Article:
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- Iranian senior military officer
As tensions in the Middle East flare following the killing of a top Iranian military commander, China’s state media is seizing the chance to contrast its conduct of foreign affairs with those of the United States.
The main official media outlets have focused on global criticisms of the US following Friday’s drone attack in Baghdad, which killed Major General Qassem Soleimani, and asked what consequences the US would face.
This coverage highlighted China’s commitment to peace and international law and placed China’s international profile in opposition to the US.
“The responsibility of a great power is not its own national priorities, nor is it militarisation, but to take practical actions to safeguard international fairness and justice,” said an online People’s Daily commentary.
“As a permanent member of the UN Security Council, China will continue to work with all parties concerned to maintain peace and security in the Middle East and the Gulf region,” said the commentary, one of several articles along similar lines run by the party mouthpiece in recent days.
Comments made by leading top Chinese diplomats and spokespeople in recent days have also followed similar lines.
They joined other governments in calling for a de-escalation of tensions after the attack on Soleimani, which followed an attack on the US embassy in Iraq by pro-Iranian militiamen after a US air raid on the Kataib Hezbollah militia.
On Tuesday, Chinese foreign ministry spokesman Geng Shuang warned the US against the misuse of force, and urged it reverse the decision to refuse a visa to Iranian foreign minister Javad Zarif for a UN Security Council meeting in New York this week.
“It is the international obligation of the US to issue visas and provide other conveniences for delegates from other countries to UN conferences as the host country of the UN,” he told a press conference.
“As a permanent member of the Security Council, China will, in an objective and fair spirit, continue to work with other parties to uphold international law, international justice as well as peace and security in the Middle East and the Gulf region”.
For domestic audiences, state media coverage of the situation, and China’s role, has boosted a long-term drive to present the country as a stabilising international force in contrast to the United States, analysts said.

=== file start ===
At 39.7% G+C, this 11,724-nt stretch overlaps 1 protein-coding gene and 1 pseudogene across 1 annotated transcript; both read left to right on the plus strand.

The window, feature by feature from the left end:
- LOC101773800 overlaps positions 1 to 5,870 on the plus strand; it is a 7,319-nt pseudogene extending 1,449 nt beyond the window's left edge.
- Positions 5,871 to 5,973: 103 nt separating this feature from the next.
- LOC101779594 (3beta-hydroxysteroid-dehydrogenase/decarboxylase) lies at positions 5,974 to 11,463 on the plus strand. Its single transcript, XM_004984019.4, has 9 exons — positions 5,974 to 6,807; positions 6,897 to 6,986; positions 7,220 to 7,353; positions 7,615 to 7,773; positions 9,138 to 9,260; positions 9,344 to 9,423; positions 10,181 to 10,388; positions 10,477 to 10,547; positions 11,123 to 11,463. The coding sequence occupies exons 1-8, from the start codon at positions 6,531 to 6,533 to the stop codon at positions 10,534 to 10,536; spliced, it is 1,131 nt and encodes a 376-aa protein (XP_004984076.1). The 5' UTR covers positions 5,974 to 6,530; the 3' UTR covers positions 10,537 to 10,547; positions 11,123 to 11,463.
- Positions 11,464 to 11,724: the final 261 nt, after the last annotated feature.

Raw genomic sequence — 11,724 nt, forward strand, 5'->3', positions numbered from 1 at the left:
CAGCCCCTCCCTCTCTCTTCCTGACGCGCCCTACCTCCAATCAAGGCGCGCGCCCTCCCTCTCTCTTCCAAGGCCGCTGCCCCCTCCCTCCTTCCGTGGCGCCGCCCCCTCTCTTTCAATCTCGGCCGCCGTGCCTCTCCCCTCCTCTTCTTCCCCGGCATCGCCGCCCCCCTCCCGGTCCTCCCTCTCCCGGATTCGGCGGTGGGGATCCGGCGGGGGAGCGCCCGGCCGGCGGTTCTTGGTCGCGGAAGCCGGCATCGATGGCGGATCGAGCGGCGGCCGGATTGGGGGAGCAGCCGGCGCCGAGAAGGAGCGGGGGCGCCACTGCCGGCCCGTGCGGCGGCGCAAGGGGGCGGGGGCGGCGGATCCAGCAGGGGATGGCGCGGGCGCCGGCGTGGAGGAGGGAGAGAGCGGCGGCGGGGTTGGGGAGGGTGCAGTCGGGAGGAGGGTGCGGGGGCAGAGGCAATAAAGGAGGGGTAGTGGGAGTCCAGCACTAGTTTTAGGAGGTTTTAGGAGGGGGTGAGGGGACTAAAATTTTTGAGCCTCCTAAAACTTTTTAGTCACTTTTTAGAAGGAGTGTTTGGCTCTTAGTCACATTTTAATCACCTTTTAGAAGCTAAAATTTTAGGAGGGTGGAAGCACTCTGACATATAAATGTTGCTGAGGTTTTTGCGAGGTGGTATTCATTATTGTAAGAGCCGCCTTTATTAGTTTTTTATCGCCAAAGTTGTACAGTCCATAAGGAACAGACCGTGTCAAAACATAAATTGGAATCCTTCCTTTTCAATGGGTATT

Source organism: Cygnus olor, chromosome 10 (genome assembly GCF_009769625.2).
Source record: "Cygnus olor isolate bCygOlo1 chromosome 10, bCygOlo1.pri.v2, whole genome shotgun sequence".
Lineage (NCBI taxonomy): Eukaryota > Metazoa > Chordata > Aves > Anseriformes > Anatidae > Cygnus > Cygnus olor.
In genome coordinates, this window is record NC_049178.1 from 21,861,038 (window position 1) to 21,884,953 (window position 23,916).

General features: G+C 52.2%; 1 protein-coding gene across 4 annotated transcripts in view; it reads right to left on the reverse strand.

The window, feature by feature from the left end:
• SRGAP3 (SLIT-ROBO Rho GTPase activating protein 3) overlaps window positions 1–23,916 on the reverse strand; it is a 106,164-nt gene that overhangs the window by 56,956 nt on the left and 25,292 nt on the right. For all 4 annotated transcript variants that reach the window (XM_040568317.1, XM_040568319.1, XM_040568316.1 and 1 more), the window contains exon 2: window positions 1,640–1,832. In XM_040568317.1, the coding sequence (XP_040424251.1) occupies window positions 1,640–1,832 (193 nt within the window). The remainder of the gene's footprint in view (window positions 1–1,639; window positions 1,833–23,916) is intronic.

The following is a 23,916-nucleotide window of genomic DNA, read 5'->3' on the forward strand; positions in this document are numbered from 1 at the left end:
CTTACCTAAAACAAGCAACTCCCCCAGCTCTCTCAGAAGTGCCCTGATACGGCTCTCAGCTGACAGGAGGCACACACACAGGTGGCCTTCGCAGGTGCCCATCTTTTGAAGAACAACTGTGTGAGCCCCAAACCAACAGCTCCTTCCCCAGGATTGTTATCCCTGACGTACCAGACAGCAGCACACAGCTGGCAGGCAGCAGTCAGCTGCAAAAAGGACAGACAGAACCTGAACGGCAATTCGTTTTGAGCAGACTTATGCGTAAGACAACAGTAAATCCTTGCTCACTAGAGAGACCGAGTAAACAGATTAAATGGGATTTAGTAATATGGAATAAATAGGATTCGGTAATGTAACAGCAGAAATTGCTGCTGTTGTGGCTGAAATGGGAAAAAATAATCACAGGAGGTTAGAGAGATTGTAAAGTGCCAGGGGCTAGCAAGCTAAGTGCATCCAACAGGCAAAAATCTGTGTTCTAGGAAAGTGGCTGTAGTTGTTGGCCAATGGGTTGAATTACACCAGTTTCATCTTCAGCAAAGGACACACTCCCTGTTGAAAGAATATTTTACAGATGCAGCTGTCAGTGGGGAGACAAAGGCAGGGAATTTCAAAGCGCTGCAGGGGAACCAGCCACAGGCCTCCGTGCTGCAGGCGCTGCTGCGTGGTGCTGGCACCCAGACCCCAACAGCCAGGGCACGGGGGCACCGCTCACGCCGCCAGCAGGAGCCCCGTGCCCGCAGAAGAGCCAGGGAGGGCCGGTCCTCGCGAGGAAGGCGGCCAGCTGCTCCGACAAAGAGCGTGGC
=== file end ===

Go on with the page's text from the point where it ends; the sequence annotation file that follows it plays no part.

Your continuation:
“This event obviously has helped China make the argument that the US is in fact isolating itself in the world by engaging in unilateral interventions in other countries, and China is on the side of the righteous majority in resisting [what it frames as] US hegemonic activities,” said Victor Shih, associate professor of political economy at the University of California San Diego’s school of global policy and strategy.
However, China’s presentation of itself as respectful of the sovereignty of other nations does not square with numerous examples of China looking to use its economic sway to influence other nations’ diplomacy or politics, Shih said.
Major outlets including state news agency Xinhua, China Daily and People’s Daily, have highlighted the potential for China to play a role in stabilising the region and characterised the US as a destabilising presence in the Middle East.
This positioning, including support for Iran, has been a critical feature of China’s policy approach to the Middle East, according to Kevjn Lim, a doctoral researcher with the school of political science, government and international affairs at Tel Aviv University,
In contrast, he said Beijing had “implicitly and explicitly portrayed [the Trump administration] as destabilising the region and repeatedly flouting or threatening to flout international law and norms”, for example by unilaterally withdrawing from the Iran nuclear deal.
The state media blitz comes at a time when China has faced significant scrutiny of its international affairs and geopolitical aims.
American officials have warned of Chinese influence campaigns on university campuses and the potential security threats to countries accepting Chinese investment, loans and research partnerships.
Coverage of events like the US-Iran conflict “should help state-run media advance the claim that, unlike the United States, China does not interfere in the norms of other sovereign countries”, said Jonathan Hassid, an associate professor of political science at Iowa State University.
“From a propaganda perspective this is a good argument, though in practice China – like other great powers – ignores international laws and conventions when it suits,” he said, pointing to the South China Sea dispute, where China dismissed an international tribunal that ruled against Beijing in favour of the Philippines.
Hassid said such arguments face a mixed reception internationally, but tend to be successful in building confidence in China’s foreign policy among citizens back home
“Judged from a [domestic] standard, this kind of propaganda seems quite effective,” he continued.
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